The Assumptive Worlds of Psychopathy IX: The World of Aspirations
An assumptive world of Aspiration encourages this move of empowerment. It is a case, once again, of recognizing that the world in which one dwells might be “crazy” even if we are not personally crazy. It is perfectly appropriate to aspire to and act on behalf of a desire to move away from the anxiety-filled, crazy world of the cliff. This does not mean in any way that we have escaped the pain, but it does mean that we are learning about the pain that comes with living on the edge of the cliff. We can turn this into clean pain that leads to new learning and new levels of care for self and others—the multiple levels of generativity that Gary Quehl and I write about (Bergquist, and Quehl, 2020).
At this point, Rosmarin offers several concrete suggestions concerning ways in which assessment tools might be of benefit to the people he is seeing. At this point, he borrows again from the world of medicine and the assumptive world of mental health. According to Rosmarin, we just need an objective measure of a person’s state of mental health in order to make a diagnosis and prescribe treatment:
Patients could begin by completing self-report assessments (like the PHQ-9 for depression and GAD-7 for anxiety). These measures take just minutes to compete and help clinicians screen people for common mental health problems such as worry, social anxiety, panic, unwanted thoughts or obsessions, compulsive repetitive behaviors, alcohol/substance use, nonsuicidal self-injury, and suicidal thoughts or activity.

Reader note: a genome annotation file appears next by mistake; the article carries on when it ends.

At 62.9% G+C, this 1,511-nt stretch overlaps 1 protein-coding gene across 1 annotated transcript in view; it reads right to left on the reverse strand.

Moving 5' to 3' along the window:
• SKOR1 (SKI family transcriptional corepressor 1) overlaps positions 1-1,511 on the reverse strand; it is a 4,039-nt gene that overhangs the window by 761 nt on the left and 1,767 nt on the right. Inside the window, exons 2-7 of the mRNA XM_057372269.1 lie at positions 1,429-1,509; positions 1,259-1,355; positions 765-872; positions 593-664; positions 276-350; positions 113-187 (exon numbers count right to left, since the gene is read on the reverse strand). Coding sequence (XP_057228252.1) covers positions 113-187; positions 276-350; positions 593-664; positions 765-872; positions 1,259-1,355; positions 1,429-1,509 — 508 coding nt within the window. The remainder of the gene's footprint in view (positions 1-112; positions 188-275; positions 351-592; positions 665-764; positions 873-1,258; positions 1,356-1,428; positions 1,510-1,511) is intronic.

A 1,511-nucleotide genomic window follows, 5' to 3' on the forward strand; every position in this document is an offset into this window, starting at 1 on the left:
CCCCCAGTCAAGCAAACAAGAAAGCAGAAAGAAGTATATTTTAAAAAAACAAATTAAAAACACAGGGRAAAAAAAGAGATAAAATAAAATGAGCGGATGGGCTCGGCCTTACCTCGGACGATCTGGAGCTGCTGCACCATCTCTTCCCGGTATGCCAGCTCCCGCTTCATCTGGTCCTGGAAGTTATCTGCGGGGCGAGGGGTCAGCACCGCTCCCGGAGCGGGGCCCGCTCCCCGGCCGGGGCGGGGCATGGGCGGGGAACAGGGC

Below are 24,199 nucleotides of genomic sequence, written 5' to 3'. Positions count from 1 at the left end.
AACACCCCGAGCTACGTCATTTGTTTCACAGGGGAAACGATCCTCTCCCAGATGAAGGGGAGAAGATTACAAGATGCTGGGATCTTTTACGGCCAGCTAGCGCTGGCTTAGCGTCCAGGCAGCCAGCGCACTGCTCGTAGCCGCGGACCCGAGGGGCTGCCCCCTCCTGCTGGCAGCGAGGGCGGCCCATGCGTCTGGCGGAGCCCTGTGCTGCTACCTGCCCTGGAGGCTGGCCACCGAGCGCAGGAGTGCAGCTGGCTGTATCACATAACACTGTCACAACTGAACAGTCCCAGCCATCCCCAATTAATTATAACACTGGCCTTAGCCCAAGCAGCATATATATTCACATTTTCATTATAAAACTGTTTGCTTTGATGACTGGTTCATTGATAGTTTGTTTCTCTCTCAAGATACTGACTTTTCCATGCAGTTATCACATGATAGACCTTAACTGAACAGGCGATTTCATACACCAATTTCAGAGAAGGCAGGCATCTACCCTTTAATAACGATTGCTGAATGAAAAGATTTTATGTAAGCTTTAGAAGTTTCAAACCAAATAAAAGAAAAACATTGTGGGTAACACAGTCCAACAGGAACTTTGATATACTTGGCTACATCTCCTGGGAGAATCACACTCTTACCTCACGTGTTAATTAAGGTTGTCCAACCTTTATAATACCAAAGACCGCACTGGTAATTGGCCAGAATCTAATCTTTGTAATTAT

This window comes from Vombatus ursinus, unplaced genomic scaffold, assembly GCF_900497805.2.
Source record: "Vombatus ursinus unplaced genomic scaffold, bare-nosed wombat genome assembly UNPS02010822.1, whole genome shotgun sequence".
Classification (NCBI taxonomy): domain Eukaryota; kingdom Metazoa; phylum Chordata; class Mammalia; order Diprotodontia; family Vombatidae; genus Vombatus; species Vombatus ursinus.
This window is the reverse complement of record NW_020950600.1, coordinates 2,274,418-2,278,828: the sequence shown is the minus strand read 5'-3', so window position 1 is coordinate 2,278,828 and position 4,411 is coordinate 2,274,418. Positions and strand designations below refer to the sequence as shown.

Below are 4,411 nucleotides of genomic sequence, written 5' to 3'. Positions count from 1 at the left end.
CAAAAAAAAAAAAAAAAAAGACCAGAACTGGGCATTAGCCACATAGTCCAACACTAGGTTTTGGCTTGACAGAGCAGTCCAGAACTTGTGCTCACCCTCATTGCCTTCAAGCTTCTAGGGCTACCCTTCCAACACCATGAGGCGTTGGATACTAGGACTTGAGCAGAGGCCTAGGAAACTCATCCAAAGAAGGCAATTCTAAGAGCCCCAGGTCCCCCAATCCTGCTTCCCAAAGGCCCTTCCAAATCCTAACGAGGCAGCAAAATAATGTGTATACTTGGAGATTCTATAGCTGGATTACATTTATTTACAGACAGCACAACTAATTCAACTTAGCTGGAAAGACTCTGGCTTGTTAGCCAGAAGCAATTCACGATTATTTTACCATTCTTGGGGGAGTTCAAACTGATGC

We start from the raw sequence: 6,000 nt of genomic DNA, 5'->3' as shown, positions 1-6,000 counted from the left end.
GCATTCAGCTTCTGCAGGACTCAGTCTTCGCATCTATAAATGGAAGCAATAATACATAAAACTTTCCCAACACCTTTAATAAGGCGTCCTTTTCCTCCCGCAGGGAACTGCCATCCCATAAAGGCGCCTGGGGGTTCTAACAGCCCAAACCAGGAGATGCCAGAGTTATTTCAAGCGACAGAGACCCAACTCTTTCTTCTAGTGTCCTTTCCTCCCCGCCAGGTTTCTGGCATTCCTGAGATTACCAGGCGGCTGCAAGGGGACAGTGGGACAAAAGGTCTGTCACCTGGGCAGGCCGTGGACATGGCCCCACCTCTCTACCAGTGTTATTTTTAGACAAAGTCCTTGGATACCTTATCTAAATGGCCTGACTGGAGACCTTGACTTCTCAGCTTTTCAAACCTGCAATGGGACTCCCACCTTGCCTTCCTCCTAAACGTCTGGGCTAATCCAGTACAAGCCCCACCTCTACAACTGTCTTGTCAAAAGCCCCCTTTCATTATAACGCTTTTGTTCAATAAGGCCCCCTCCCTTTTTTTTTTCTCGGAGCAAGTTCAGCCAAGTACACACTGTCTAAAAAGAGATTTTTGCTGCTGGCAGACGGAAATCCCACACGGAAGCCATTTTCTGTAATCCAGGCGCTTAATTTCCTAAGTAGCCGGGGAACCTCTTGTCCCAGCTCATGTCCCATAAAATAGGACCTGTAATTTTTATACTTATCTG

Ah, if it were only so simple. I do commend Rosmarin, however, for moving on to the identification of environmental stressors (the “crazy world”) that impact one’s quality of life:
With that information in hand, psychologists could also identify stressors in the patients’ lives such as finances, relationships, and work, and the patients could learn steps for dealing with them. For example, someone struggling with work-related stress could be trained to practice a two-minute mindfulness exercise each day. Someone in a strained relationship could be coached to raise their concerns in a loving manner with them partner, before issues be come major impasses. People who feel sad; anxious, or worried could learn to recognize and accept their distress, so they don’t develop full-blown depressive or anxiety disorders.
I agree that self-report tools can be of value in helping us paint an immediate portrait of one’s client/patient and I am pleased that Rosmarin gives consideration to the painting of a broader landscape of the person as they are living in their environment (thus enabling them to consider leaving the cliff). For this broader landscape rendering to occur, there must be something more than the administration of objective tests. Some listening should also take place. And it is not just listening for environmental stressors. It is also listening to the client/patient’s life narrative (White and Epstein, 1990) This narrative is of great value, from an aspirational perspective, in helping us gain a clear sense of how this person finds and frames purpose and meaning in their life. If they are anxiety and in pain, what does this anxiety and pain mean to them? What can they learn from this anxiety and pain? It is important, once again, to remind us that we should not just be in the business of helping our clients/patients eliminate the pain and find some kind of unrealistic happiness (the Era of Hedonia). Clean pain is saturated with new learning, change and empowerment. It provides guidance for movement away from the current cliff.